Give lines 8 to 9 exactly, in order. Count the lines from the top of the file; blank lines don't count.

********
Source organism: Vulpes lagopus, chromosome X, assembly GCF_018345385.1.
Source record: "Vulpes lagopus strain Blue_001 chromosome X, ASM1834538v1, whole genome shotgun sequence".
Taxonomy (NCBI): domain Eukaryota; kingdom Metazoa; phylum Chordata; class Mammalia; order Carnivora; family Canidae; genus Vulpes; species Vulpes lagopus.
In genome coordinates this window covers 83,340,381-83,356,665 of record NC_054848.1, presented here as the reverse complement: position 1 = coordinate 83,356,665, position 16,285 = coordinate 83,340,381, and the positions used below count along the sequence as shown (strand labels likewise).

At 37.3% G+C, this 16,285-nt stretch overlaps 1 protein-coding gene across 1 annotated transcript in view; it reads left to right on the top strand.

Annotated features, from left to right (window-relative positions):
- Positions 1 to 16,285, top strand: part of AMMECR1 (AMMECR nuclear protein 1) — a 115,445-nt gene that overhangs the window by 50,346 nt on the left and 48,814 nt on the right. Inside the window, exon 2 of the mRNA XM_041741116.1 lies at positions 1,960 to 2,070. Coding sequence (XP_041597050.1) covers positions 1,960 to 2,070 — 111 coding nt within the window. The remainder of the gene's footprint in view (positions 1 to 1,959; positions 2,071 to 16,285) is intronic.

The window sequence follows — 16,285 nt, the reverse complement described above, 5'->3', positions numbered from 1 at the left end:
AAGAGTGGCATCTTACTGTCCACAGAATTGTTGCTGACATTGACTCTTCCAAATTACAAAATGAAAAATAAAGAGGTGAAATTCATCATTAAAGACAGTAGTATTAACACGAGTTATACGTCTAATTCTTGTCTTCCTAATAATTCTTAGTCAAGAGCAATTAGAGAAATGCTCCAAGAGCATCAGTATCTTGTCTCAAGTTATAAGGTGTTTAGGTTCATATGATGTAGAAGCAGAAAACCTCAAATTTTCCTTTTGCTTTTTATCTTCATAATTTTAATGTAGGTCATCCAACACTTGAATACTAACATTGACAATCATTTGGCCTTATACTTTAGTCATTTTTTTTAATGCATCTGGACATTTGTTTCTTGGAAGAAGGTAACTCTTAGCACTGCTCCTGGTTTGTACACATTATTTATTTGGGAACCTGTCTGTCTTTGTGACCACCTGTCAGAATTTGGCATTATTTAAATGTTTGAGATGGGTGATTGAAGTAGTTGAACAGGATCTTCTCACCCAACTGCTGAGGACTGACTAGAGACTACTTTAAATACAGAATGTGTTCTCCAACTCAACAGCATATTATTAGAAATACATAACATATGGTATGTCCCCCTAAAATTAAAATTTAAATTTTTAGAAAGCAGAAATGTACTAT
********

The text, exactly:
The window sequence follows — 16,285 nt, the reverse complement described above, 5'->3', positions numbered from 1 at the left end:
AAGAGTGGCATCTTACTGTCCACAGAATTGTTGCTGACATTGACTCTTCCAAATTACAAAATGAAAAATAAAGAGGTGAAATTCATCATTAAAGACAGTAGTATTAACACGAGTTATACGTCTAATTCTTGTCTTCCTAATAATTCTTAGTCAAGAGCAATTAGAGAAATGCTCCAAGAGCATCAGTATCTTGTCTCAAGTTATAAGGTGTTTAGGTTCATATGATGTAGAAGCAGAAAACCTCAAATTTTCCTTTTGCTTTTTATCTTCATAATTTTAATGTAGGTCATCCAACACTTGAATACTAACATTGACAATCATTTGGCCTTATACTTTAGTCATTTTTTTTAATGCATCTGGACATTTGTTTCTTGGAAGAAGGTAACTCTTAGCACTGCTCCTGGTTTGTACACATTATTTATTTGGGAACCTGTCTGTCTTTGTGACCACCTGTCAGAATTTGGCATTATTTAAATGTTTGAGATGGGTGATTGAAGTAGTTGAACAGGATCTTCTCACCCAACTGCTGAGGACTGACTAGAGACTACTTTAAATACAGAATGTGTTCTCCAACTCAACAGCATATTATTAGAAATACATAACATATGGTATGTCCCCCTAAAATTAAAATTTAAATTTTTAGAAAGCAGAAATGTACTAT